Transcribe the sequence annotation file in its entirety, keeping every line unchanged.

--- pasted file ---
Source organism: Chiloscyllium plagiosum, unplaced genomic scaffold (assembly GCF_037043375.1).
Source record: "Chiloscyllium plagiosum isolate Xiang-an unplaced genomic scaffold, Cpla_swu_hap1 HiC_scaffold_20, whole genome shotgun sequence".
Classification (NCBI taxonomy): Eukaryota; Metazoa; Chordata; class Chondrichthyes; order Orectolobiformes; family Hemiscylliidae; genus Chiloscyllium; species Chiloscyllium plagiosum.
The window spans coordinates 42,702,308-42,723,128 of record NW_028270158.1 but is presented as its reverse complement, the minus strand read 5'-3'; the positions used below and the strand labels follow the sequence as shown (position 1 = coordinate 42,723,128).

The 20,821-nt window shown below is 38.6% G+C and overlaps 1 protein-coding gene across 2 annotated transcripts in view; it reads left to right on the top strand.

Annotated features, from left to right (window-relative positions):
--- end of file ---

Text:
Source organism: Chiloscyllium plagiosum, unplaced genomic scaffold (assembly GCF_037043375.1).
Source record: "Chiloscyllium plagiosum isolate Xiang-an unplaced genomic scaffold, Cpla_swu_hap1 HiC_scaffold_20, whole genome shotgun sequence".
Classification (NCBI taxonomy): Eukaryota; Metazoa; Chordata; class Chondrichthyes; order Orectolobiformes; family Hemiscylliidae; genus Chiloscyllium; species Chiloscyllium plagiosum.
The window spans coordinates 42,702,308-42,723,128 of record NW_028270158.1 but is presented as its reverse complement, the minus strand read 5'-3'; the positions used below and the strand labels follow the sequence as shown (position 1 = coordinate 42,723,128).

The 20,821-nt window shown below is 38.6% G+C and overlaps 1 protein-coding gene across 2 annotated transcripts in view; it reads left to right on the top strand.

Annotated features, from left to right (window-relative positions):